Rioting forces UN staff to abandon Syrian refugee camp in Jordan
The UN evacuated staff from the Za'atari refugee camp twice in the last day. With winter weather bearing down on the roughshod camp, the conditions refugees rioted against will only worsen.
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UNHCR has been scrambling to raise more funds for housing, while UNICEF, the UN children's agency, is looking for money for clothing, heaters for the school, and an upgrade to the camp's sewer system to prevent flooding when the rain comes.Skip to next paragraph
In Pictures Syrian refugees seeking safety and peace
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"Across the board, we're racing against time before winter comes; which is not necessarily supported by the limited funding," said UNHCR Representative Andrew Harper, in a phone conversation from Geneva last night. The UN has received less than 30 percent of the $250 million it has requested from Jordan.
No one was injured yesterday, according to the UN, but the clashes were at least the third time serious violence has broken out in the camp. All have seemed to follow a similar trajectory: They begin with the refugees, particularly young men, demanding to be allowed to return to Syria, and escalate into violence when the Jordanian security forces try to control the situation.
UN security procedures require that personnel be withdrawn whenever there is violence, Mr. Bibi says. They returned this morning, only to be withdrawn again later in the day amid warnings that there could be another violent gathering. Jordanian security swarmed the camp as aid staff withdrew.
"[The World Food Programme] brought us food this morning, but since then we haven’t seen anybody and they still haven’t bought us anything else to eat," says Um Mohammed. "We are just exhausted and totally run down. No one is helping us. People can not live like this. ... After the dust storm started the riot police were not letting anyone in, and would not receive the boys outside and they started beating the young men. There isn't even any drinking water, or water in the bathrooms."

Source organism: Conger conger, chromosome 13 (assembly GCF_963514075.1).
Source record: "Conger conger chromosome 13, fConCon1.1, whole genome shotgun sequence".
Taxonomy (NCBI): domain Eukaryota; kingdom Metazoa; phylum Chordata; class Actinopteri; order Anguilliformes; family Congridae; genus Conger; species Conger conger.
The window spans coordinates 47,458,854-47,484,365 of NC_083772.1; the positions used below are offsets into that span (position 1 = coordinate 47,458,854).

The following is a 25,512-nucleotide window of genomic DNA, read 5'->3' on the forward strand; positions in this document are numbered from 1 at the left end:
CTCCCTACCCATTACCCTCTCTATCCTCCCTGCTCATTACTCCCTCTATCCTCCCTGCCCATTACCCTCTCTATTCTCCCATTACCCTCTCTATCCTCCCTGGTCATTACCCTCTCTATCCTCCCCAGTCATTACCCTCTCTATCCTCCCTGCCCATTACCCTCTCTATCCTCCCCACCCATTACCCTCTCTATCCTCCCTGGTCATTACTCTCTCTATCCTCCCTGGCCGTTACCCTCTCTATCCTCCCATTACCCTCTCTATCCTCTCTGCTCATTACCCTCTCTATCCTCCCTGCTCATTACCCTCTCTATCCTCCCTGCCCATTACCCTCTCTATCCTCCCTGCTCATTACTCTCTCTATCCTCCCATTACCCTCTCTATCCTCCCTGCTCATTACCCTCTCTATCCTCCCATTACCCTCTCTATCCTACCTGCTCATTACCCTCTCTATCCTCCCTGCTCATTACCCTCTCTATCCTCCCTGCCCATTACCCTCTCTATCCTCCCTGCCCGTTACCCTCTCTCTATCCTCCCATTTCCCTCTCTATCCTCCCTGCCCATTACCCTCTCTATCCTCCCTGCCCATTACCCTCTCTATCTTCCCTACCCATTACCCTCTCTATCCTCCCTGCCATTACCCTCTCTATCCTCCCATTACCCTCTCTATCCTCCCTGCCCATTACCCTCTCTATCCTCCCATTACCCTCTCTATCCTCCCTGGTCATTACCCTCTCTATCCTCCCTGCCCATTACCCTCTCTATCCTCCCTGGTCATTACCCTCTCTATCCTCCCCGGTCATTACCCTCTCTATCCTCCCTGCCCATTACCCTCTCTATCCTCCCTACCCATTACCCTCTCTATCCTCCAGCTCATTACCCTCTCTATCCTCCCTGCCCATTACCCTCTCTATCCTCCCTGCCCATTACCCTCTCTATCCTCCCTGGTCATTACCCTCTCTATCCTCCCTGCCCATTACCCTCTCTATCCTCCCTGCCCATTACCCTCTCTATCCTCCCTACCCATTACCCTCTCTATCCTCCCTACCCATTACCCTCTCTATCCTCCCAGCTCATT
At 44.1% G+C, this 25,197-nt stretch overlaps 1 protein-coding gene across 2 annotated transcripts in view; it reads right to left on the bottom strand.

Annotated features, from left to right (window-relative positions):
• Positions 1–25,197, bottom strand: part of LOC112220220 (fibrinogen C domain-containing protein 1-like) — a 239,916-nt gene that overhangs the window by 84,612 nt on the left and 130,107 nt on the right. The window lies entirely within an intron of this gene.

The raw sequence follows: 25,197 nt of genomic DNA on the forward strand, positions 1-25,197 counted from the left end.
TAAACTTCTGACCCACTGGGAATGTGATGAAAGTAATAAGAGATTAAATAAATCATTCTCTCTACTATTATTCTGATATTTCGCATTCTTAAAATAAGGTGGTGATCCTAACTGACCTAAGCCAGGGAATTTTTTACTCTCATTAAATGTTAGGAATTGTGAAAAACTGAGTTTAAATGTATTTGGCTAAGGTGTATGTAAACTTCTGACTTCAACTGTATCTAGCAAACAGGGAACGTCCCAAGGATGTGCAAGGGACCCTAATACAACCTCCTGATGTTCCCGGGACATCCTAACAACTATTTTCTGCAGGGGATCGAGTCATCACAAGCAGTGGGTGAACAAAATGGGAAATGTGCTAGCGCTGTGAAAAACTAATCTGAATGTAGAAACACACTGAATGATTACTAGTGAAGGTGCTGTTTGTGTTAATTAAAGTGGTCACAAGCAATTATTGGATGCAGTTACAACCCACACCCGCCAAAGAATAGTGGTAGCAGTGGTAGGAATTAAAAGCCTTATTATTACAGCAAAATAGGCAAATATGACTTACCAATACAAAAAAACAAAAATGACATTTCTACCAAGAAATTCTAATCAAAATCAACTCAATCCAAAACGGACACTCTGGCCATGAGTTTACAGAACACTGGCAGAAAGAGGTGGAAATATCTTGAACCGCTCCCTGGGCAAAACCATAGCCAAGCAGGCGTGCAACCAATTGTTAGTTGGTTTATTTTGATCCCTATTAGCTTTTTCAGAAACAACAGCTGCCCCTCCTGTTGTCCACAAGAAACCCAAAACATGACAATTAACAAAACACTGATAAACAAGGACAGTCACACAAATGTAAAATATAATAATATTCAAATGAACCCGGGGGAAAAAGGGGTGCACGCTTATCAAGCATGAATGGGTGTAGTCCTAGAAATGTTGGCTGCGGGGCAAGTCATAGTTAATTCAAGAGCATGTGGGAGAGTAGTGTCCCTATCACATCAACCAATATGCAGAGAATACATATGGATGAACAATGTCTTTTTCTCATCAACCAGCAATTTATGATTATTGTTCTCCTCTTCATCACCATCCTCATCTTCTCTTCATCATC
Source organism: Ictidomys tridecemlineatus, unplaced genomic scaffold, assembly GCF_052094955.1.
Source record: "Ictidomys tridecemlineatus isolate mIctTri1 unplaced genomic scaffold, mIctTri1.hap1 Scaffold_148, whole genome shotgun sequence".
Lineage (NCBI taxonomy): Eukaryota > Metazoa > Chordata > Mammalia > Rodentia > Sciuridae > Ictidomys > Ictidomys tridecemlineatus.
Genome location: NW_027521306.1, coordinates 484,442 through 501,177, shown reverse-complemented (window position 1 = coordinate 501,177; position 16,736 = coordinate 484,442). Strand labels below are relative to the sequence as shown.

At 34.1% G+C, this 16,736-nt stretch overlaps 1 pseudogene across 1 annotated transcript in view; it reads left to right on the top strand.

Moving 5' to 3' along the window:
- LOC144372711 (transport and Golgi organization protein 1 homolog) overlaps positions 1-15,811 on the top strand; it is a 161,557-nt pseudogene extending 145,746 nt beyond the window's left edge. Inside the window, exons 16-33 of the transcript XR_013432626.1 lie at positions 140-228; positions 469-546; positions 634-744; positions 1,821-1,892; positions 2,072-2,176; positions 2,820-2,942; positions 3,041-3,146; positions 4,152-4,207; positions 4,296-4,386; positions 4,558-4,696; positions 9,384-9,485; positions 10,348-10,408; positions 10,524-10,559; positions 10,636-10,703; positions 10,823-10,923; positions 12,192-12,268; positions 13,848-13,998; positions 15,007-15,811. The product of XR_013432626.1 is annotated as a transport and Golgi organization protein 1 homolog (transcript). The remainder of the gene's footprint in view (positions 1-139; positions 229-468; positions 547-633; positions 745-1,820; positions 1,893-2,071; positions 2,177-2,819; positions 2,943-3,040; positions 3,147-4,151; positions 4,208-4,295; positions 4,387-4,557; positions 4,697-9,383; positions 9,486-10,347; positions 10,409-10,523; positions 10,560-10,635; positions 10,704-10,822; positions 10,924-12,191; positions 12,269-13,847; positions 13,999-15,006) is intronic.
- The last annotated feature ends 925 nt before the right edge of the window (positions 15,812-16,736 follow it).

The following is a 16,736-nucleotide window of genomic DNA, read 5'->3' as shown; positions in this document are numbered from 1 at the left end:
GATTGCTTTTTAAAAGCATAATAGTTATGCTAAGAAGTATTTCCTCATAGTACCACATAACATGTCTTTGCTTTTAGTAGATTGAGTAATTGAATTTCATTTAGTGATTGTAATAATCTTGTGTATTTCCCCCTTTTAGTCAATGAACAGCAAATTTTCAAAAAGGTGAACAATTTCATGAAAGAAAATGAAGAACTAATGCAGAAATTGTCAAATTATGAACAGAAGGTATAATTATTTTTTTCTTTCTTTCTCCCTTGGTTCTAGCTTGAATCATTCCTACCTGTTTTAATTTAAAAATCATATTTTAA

By evening, some staff had returned to the camp and were trying to restore order. Mahmoud Omoush, a representative of the Jordan Hashemite Charity Organization, the local NGO that manages the camp along with UNCHR, said water was finally being brought into the camp, and denied that there were problems with food.
"I do not see any problem for the refugees now," he said, although he admitted that the camp was without power, which a team from JHCO was working to address.
But with tensions rising in the camp, and insufficient funds for expanding and improving shelter and providing adequate food and water, the situation appears to be getting out of control.
"We are getting beaten up by life, getting beaten by the darak, getting beaten by the weather," says one of Um Mohammad's sons. "The other boys that are here with me, they want to go back to Syria tomorrow."
With frequent violence disrupting operations, UNHCR officials are trying to stay the course. They believe the only solution is to continue to upgrade the facilities in Za'atari.
"There has been improvement on a daily basis," said Mr. Bibi. "And once these improvements are gradually felt by the refugees, I think things will calm down. ... But without the international donor support, we cannot reach that objective."